"Put simply, we speakers of Spanish needed to be able to communicate place names and proper names clearly; we needed to be understood. The Ñ made things clear for the keepers of the Spanish language. Today, a noun with an Ñ has its own history, representing a particular place, person, thing, or idea. And a verb with an Ñ represents a specific action or state of being. When the ñ is replaced by the n, words like cariño, mañana, jalapeño, and countless others become muddled and disappear. In the Spanish language, the Ñ is indispensable for clear communication." Rich Villar at Sofrito For Your Soul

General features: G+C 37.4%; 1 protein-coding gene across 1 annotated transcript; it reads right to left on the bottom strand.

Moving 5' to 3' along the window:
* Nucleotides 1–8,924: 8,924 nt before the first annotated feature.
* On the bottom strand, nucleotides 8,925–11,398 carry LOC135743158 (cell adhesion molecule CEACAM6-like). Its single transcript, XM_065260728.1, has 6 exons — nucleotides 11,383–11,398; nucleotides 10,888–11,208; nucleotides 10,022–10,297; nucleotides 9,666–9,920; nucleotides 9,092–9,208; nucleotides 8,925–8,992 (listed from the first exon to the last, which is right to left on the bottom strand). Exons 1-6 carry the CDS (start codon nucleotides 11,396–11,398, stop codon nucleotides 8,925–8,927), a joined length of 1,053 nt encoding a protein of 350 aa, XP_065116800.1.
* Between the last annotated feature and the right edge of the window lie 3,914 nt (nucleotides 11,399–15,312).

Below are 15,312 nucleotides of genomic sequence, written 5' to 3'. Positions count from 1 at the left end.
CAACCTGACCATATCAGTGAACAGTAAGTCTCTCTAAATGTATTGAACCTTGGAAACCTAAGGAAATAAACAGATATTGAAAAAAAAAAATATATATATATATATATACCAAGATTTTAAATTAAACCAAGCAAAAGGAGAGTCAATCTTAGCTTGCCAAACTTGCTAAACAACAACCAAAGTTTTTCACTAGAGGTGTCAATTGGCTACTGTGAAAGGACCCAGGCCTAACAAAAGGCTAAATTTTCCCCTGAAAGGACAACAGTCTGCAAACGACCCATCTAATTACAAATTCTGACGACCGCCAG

Here's the thing: several English-language media organizations consider that the Ñ and the N are same letter. But they are not the same letter. Some examples:
1. How many times can American media outlets misspell 'Iñárritu'? A lot
The Mexican filmmaker won three Academy Awards Sunday night for 'Birdman' — Best Director, Best Original Screenplay and Best Picture. However his three awards were not enough to have his name spelled correctly at some major American media outlets.
"Imagine an online space where the Ñ was universally recognized here in the United States. Imagine a space in which names, places, ideas, even food, were recognized and spelled correctly in its language of origin. Imagine a Twitter handle like @ProjectÑ. We can!" Rich Villar at Sofrito For Your Soul
If you also respect the Ñ, join the conversation at #WhereInTheWorldIsTheÑ to support integration of the Ñ across the twittersphere!